Researchers in Cambridge are set to receive a £5m Cancer Research UK’s Catalyst Award to improve the early detection of cancers in GP surgeries. The CanTest team, led by Dr Fiona Walter from the University of Cambridge, will work with researchers in three UK sites and across the globe on a five year project that will help GPs to detect cancers in a primary care setting, enabling patients to benefit from innovative approaches and new technologies, and reducing the burden of referrals.

We know that GPs sometimes have to wait weeks for results before they can make any decisions for their patients. We’re trying to reduce this time by assessing ways that GPs could carry out the tests by themselves, as long as it’s safe and sensible to do so

Fiona Walter

The research will prioritise ‘difficult-to-diagnose’ cancers, which are also associated with poorer survival outcomes, and will look at both existing and novel technologies.

Dr Walter, from the Department of Public Health and Primary Care, says: “We know that GPs sometimes have to wait weeks for results before they can make any decisions for their patients. We’re trying to reduce this time by assessing ways that GPs could carry out the tests by themselves, as long as it’s safe and sensible to do so. We are open to assessing many different tests, and we’re excited to hear from potential collaborators.”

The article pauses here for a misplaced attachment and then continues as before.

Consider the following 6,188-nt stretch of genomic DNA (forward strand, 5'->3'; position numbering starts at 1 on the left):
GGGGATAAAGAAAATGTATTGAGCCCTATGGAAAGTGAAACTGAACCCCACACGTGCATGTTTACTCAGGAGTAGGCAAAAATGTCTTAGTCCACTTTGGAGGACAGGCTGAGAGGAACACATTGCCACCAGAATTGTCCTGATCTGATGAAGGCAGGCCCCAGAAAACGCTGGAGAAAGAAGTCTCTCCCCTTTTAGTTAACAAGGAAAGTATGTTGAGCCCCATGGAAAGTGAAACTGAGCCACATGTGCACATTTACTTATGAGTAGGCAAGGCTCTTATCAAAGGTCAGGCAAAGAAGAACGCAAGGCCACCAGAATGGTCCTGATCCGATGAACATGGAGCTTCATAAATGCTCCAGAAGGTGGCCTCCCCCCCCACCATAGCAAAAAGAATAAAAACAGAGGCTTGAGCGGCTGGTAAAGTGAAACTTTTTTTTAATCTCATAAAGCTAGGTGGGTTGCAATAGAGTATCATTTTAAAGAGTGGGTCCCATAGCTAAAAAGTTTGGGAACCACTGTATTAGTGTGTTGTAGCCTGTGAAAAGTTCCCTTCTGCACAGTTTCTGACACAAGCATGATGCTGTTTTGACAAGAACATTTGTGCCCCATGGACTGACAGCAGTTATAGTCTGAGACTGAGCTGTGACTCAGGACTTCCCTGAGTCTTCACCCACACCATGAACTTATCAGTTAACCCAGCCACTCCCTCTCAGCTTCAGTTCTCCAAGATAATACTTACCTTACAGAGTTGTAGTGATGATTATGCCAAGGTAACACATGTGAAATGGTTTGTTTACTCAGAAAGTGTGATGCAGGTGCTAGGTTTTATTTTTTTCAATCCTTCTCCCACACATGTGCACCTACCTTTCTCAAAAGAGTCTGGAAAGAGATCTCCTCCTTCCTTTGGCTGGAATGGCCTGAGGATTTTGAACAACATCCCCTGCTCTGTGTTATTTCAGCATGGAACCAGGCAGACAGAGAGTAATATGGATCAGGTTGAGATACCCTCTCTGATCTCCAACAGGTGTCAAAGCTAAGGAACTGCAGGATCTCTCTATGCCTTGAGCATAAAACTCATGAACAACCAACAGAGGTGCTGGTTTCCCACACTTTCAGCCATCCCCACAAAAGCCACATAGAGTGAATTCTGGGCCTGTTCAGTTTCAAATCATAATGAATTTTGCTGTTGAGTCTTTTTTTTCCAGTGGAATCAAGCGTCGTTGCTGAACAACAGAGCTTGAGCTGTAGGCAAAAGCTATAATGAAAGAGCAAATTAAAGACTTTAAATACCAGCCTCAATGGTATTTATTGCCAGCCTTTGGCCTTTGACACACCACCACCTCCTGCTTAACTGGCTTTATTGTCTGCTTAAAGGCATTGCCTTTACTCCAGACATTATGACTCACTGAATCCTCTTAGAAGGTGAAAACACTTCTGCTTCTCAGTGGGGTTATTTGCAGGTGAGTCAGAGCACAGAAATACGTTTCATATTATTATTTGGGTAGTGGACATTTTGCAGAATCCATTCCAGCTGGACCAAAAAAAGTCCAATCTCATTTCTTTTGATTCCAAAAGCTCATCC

The Award aims to boost progress aligned to Cancer Research UK’s strategic priorities by building new collaborations within and between institutions, also involving researchers based at the University of Exeter, UCL (University College London), the University of Leeds and a number of international institutions.

“This is a fantastic opportunity to transform cancer diagnosis and we are delighted that Cancer Research UK is investing so substantially in primary care cancer research,” adds Dr Walter. “This award will enable us to nurture a new generation of researchers from a variety of backgrounds to work in primary care cancer diagnostics, creating an educational ‘melting pot’ to rapidly expand the field internationally.”

The Catalyst Award supports capacity building and collaboration in population health with up to £5 million awarded to enable teams to deliver impact over and above what they could do alone.

Sir Harpal Kumar, Cancer Research UK’s chief executive, said: “This collaboration will help us discover new and more effective ways to diagnose cancer by applying different methods to GP surgeries, and finding out what really works for them on the job.

“By investing in future experts in this field, it will allow us to continue searching for the best way to diagnose cancer patients for many years to come. This has potential not only to save GPs’ and patients’ time, but also to reduce the anxiety patients feel when waiting for their results.”

Adapted from a press release by Cancer Research UK.


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